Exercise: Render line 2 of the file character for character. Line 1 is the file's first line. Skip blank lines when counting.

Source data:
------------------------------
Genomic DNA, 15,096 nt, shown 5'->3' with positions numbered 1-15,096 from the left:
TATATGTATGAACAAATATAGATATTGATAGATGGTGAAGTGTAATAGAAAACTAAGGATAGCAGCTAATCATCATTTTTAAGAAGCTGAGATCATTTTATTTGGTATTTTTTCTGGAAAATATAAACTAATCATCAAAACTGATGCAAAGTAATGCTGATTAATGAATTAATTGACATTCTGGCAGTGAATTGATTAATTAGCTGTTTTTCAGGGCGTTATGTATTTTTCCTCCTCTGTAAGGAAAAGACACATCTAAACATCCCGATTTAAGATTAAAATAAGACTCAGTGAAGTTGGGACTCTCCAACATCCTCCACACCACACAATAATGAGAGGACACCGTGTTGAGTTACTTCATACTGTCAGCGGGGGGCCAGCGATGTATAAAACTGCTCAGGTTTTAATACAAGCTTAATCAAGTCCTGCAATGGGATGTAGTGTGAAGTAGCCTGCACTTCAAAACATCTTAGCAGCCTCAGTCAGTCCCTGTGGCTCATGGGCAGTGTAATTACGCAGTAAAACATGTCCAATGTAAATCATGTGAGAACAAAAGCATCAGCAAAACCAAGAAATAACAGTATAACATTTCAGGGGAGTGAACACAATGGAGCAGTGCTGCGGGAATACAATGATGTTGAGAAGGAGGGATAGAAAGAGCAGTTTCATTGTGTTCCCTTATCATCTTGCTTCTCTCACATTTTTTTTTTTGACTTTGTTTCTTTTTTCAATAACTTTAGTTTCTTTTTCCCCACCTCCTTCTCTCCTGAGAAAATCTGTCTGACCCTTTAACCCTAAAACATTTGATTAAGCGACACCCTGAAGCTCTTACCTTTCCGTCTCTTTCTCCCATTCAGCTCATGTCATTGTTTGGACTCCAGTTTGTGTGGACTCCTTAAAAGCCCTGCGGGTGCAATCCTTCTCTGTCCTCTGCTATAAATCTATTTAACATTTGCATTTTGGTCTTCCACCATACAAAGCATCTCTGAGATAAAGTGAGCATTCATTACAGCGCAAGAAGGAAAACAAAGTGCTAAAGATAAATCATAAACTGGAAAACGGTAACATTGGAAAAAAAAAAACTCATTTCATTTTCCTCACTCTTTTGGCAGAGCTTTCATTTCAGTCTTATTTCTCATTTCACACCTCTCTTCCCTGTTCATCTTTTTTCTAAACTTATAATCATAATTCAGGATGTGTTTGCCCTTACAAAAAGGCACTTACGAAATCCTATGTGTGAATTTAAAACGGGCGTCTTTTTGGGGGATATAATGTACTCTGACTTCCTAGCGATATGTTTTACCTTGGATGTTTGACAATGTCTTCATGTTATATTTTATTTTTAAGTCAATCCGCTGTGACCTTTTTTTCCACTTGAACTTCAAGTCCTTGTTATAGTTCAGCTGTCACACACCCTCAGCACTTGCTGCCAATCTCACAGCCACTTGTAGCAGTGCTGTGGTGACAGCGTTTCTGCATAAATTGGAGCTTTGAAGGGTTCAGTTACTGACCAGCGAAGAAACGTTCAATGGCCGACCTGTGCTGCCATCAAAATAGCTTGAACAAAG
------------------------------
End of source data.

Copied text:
TATATGTATGAACAAATATAGATATTGATAGATGGTGAAGTGTAATAGAAAACTAAGGATAGCAGCTAATCATCATTTTTAAGAAGCTGAGATCATTTTATTTGGTATTTTTTCTGGAAAATATAAACTAATCATCAAAACTGATGCAAAGTAATGCTGATTAATGAATTAATTGACATTCTGGCAGTGAATTGATTAATTAGCTGTTTTTCAGGGCGTTATGTATTTTTCCTCCTCTGTAAGGAAAAGACACATCTAAACATCCCGATTTAAGATTAAAATAAGACTCAGTGAAGTTGGGACTCTCCAACATCCTCCACACCACACAATAATGAGAGGACACCGTGTTGAGTTACTTCATACTGTCAGCGGGGGGCCAGCGATGTATAAAACTGCTCAGGTTTTAATACAAGCTTAATCAAGTCCTGCAATGGGATGTAGTGTGAAGTAGCCTGCACTTCAAAACATCTTAGCAGCCTCAGTCAGTCCCTGTGGCTCATGGGCAGTGTAATTACGCAGTAAAACATGTCCAATGTAAATCATGTGAGAACAAAAGCATCAGCAAAACCAAGAAATAACAGTATAACATTTCAGGGGAGTGAACACAATGGAGCAGTGCTGCGGGAATACAATGATGTTGAGAAGGAGGGATAGAAAGAGCAGTTTCATTGTGTTCCCTTATCATCTTGCTTCTCTCACATTTTTTTTTTTGACTTTGTTTCTTTTTTCAATAACTTTAGTTTCTTTTTCCCCACCTCCTTCTCTCCTGAGAAAATCTGTCTGACCCTTTAACCCTAAAACATTTGATTAAGCGACACCCTGAAGCTCTTACCTTTCCGTCTCTTTCTCCCATTCAGCTCATGTCATTGTTTGGACTCCAGTTTGTGTGGACTCCTTAAAAGCCCTGCGGGTGCAATCCTTCTCTGTCCTCTGCTATAAATCTATTTAACATTTGCATTTTGGTCTTCCACCATACAAAGCATCTCTGAGATAAAGTGAGCATTCATTACAGCGCAAGAAGGAAAACAAAGTGCTAAAGATAAATCATAAACTGGAAAACGGTAACATTGGAAAAAAAAAAACTCATTTCATTTTCCTCACTCTTTTGGCAGAGCTTTCATTTCAGTCTTATTTCTCATTTCACACCTCTCTTCCCTGTTCATCTTTTTTCTAAACTTATAATCATAATTCAGGATGTGTTTGCCCTTACAAAAAGGCACTTACGAAATCCTATGTGTGAATTTAAAACGGGCGTCTTTTTGGGGGATATAATGTACTCTGACTTCCTAGCGATATGTTTTACCTTGGATGTTTGACAATGTCTTCATGTTATATTTTATTTTTAAGTCAATCCGCTGTGACCTTTTTTTCCACTTGAACTTCAAGTCCTTGTTATAGTTCAGCTGTCACACACCCTCAGCACTTGCTGCCAATCTCACAGCCACTTGTAGCAGTGCTGTGGTGACAGCGTTTCTGCATAAATTGGAGCTTTGAAGGGTTCAGTTACTGACCAGCGAAGAAACGTTCAATGGCCGACCTGTGCTGCCATCAAAATAGCTTGAACAAAG